Earlier this summer, as mentioned in a previous post, I had the opportunity to attend the yearly Hay-on-Wye literary festival for the first time. I was there on behalf of Gomer Press to help one of our authors, Daniel Morden, launch a new short story collection, Secret Tales from Wales. The briefest, most honest review I can give you is this: Go. Just go. If you love books – if you read them, write them, collect them, or just really like talking about books – go. Hay-on-Wye is a weird, jumbled wonderland of ideas and art and people and…well, books. No matter what you read or how you like to read it, you will almost certainly find someone there to connect with over it.
Right! Glowing plaudits aside, here’s a bit of what I actually got up to in my three (lamentably short!) days in Hay:
As introductions go, my first event at Hay couldn’t have gotten much more magical than an evening with Neil Gaiman, Stephen Fry, & Chris Riddell. Neil was discussing his new book Norse Mythology, and Stephen his upcoming collection of re-tellings of Greek myths.
It was such a fascinating experience to hear Neil, in particular, read live; being good at writing words doesn’t automatically translate to being good at presenting them, but Neil’s reading of the story of Fenris showed him to be as captivating a storyteller in performance as he is on paper.
Chris Riddell, who was until recently the UK Children’s Laureate, was on hand live-drawing during the event – which is staggeringly impressive enough in its own right! But he also managed to add a sense of profundity and gentle humour that framed the evening’s events beautifully, without ever speaking a word.
The real treat, though, was an accidental discovery. Tickets to the Gaiman/Fry/Riddell event had been sold out for ages; I’d only gotten one through sheer luck, and was so over the moon from managing to snag one that I didn’t see until I arrived the event that followed: Amanda Palmer and Edward Ka-Spel, previewing their up-coming collaboration ‘I Can Spin a Rainbow’, and performing a few fan favourites from both their careers. I’m a long-time fan of Amanda Palmer’s work, and I’ve never had the opportunity to see her perform; stumbling upon the opportunity by sheer accident was pretty special. All the best nights end with unexpected “Half Jack” sing-a-longs.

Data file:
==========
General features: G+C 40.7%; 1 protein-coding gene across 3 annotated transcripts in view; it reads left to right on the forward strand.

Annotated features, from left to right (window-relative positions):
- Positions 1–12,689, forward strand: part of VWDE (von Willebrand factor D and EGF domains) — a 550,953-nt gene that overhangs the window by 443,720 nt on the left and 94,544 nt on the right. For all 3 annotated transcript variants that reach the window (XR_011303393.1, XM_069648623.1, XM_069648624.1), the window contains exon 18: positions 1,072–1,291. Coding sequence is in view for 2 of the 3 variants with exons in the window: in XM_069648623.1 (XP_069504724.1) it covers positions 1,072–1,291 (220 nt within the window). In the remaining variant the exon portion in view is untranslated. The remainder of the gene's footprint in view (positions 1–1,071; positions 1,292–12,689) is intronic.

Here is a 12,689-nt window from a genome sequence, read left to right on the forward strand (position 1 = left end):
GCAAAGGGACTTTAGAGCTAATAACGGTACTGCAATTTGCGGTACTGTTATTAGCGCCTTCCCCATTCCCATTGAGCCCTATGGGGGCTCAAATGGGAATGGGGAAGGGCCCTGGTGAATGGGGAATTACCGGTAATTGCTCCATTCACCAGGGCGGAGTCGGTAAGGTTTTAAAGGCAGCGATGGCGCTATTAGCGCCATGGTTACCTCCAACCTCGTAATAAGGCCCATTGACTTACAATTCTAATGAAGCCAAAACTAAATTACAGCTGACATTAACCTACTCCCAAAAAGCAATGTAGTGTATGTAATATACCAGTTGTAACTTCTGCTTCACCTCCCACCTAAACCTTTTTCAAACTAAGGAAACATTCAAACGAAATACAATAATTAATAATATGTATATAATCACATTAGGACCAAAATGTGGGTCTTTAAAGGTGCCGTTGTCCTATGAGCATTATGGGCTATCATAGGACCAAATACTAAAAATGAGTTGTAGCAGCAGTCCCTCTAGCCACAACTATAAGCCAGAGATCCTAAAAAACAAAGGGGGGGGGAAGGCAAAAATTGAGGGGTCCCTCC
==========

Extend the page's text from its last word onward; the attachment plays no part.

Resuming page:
On the way back to my b&b, I misjudged the bus time and spent an hour getting to know a fellow festival attendee while we waited. She was down from Manchester just for the day, and travelling all the way back to Hereford that night. Somehow in that hour+ we spent together, we didn’t exchange emails or social media handles, and probably we won’t ever see each other again – but I went to bed that night with a list of scribbled book recommendations and the feeling that I’d both met an old friend and made a new one. Festival magic.
The next morning was an early one – Daniel Morden’s book launch and live storytelling event were at the top of the schedule at 10am. Daniel is a brilliant storyteller – every time I get to watch him engage with an audience is a treat, and that day was no exception. The house was packed, the crowd was lively, and everyone left smiling. If you get a chance, pick up a copy of Secret Tales from Wales, or any of Daniel’s collections; you won’t regret it. And then go see him live!
After that, I had my first chance to properly explore the town since arriving – and to do all the book shopping that a walk through Hay inevitably entails! Here are a few highlights (click on the photos for a gallery display, with full image and information):
I spent my final day and a half in a whirlwind of booths, stalls, events, and occasional aimless wandering. Hay at festival time is a place you gulp down and savour by turns. I arrived just in time on my last day to snag a ticket to a morning event as it started; it turned out to be one of the highlights of my trip. Alan Lee, illustrator and creator of the visual world of Tolkien, isn’t the most engaging speaker. His voice has a professorial quality, soft and a bit soporific, the sort that might set you to drowsing in an early-morning lecture hall – but you’ll find yourself still hanging on his every word. His passion for his craft, and genuine love for the worlds he helps to create, pulls your attention like a magnet. It was the only panel I attended at Hay that ran over its allotted time – ostensibly we were all there for the long-awaited launch of Beren and Lúthien, which Lee illustrated, but the whole audience sat happily enraptured while Lee talked about his early Tolkien illustrations, working with Peter Jackson, and rendering his vision for the silver screen. We could have asked for no better guide through Middle Earth.
Leaving at the end of the day was bittersweet; I had a long journey ahead of me and a lot of work to get back to, but my trip had been a nice oasis.
Part of the beauty of books, though, is that they are uniquely portable worlds – I have brought much about what I loved about Hay home with me.
Now that I’m back, aforementioned work, among other things, has kept me busy, but look for a return to twice-monthly book reviews next week – starting with the long-awaited Caraval!